The bill passed the House in February by its largest margin ever, including several Republican votes. Gov. Christine Gregoire, who actively recruited votes in the Senate, had said she would sign it.

Supporters had hoped that if they could get the bill to the Senate floor, enough moderate Republicans would break ranks with their caucus to pass the legislation. Republicans, in previous years, had been able, with the help of conservative Democrats, to use procedural moves to keep the legislation from coming to the floor for a vote.

Yesterday, however, Sheldon briefly sided with his caucus and gave them the votes needed to bring the bill to the floor for the first time.

Attentive audience

When the final floor debate started, the Democratic wing of the Senate chamber quickly filled up with House members, legislative aides and several of Gregoire’s top advisers to watch the discussion that lasted more than an hour.

Murray anxiously paced back and forth, arms crossed and head down, keeping mostly to himself and showing little emotion.

House Bill 1515 “is a steppingstone, and we all know that, for … the state and the Supreme Court to consider gay marriage,” argued Sen. Joyce Mulliken, R-Ephrata.

Democratic supporters argued that the bill had nothing to do with gay marriage.

“The issue is, do we want to be a state that condones discrimination, or a state that says no to discrimination,” Sen. Brian Weinstein, D-Mercer Island, said. “There’s no just reason to vote against this bill.”

Hargrove was an expected exception to the party-line vote, standing up early in the debate to explain his opposition. “I have nothing against anybody who participates in this behavior,” he said. “This issue is whether I believe the behavior is right or wrong.”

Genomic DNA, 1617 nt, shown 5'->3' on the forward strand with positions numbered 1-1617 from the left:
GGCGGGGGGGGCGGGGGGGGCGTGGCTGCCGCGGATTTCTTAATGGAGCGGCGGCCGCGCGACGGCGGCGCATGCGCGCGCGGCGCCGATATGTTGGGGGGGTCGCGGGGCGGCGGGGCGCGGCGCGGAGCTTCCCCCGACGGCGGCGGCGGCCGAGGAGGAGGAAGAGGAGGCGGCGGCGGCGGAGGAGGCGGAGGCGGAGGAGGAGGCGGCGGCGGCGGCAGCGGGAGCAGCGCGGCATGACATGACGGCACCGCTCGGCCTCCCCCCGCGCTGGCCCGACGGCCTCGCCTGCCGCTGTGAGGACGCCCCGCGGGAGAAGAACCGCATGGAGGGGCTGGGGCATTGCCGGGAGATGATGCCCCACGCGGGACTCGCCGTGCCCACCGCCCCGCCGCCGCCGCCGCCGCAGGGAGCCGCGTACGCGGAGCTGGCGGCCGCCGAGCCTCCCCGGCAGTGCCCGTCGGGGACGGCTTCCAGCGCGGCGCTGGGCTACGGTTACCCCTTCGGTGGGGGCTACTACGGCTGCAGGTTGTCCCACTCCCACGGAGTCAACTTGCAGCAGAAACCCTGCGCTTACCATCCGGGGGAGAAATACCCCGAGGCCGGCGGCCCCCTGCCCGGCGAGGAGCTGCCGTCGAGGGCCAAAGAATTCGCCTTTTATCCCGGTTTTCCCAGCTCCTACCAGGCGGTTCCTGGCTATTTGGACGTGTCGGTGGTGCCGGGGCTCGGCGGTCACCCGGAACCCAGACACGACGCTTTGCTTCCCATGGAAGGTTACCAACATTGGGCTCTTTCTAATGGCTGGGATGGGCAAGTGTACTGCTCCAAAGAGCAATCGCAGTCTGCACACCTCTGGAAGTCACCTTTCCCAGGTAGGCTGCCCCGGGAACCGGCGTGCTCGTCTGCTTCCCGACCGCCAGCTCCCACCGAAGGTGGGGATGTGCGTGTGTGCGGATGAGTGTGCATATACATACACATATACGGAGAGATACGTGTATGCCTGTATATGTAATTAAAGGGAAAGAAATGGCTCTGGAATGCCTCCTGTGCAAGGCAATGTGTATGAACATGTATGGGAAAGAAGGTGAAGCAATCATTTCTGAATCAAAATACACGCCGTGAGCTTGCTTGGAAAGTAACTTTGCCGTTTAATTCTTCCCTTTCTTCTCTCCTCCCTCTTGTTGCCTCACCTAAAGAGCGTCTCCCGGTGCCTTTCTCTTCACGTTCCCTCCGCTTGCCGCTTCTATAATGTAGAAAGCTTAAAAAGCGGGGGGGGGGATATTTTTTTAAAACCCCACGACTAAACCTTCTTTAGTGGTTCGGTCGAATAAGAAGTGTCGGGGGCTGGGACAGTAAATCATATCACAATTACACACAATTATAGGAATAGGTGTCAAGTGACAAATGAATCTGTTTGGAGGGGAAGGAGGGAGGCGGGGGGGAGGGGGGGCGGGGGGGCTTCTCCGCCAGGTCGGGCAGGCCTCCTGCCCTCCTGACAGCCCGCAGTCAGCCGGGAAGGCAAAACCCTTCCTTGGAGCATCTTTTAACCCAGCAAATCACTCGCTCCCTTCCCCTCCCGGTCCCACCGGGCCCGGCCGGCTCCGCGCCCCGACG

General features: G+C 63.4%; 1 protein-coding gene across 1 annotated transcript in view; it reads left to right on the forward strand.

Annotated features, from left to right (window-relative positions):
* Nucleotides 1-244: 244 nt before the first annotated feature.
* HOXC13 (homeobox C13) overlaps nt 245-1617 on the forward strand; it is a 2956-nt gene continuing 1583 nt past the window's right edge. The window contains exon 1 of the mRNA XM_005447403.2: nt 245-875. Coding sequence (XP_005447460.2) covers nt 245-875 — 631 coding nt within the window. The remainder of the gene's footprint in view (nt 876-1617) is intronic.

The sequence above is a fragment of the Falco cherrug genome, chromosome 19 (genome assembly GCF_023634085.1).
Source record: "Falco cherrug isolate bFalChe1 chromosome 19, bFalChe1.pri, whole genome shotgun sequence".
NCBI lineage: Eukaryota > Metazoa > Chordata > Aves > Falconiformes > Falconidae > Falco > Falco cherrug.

The big question mark was Sheldon, who often votes with Republicans but sometimes stays with his party. When Sheldon, midway through the debate, announced he was going to vote no, saying he was representing the position of most people in his district, the fight was effectively over.

Afterward, Democratic supporters were in tears, passing around boxes of tissue as they consoled each other. House Speaker Frank Chopp, D-Seattle, Senate Majority Leader Lisa Brown, D-Spokane, and many other prominent lawmakers gathered for an emotional news conference.

“Today … the Senate Republicans showed their true colors,” said Rep. Dave Upthegrove, D-Des Moines. “They voted against equality and fair treatment and for discrimination. As an openly gay legislator, I know that citizens in the suburbs won’t stand for discrimination.”

Rep. Jim Moeller, a gay House member from Vancouver, Clark County, said after the vote he visited the tree planted a decade ago for the late Cal Anderson, the state’s first openly gay legislator who championed the legislation until he died in 1995.

Moeller said he took comfort in the fact that the tree is budding and growing. “There will be another spring, and there will be another vote,” he said.

Andrew Garber: 360-943-9882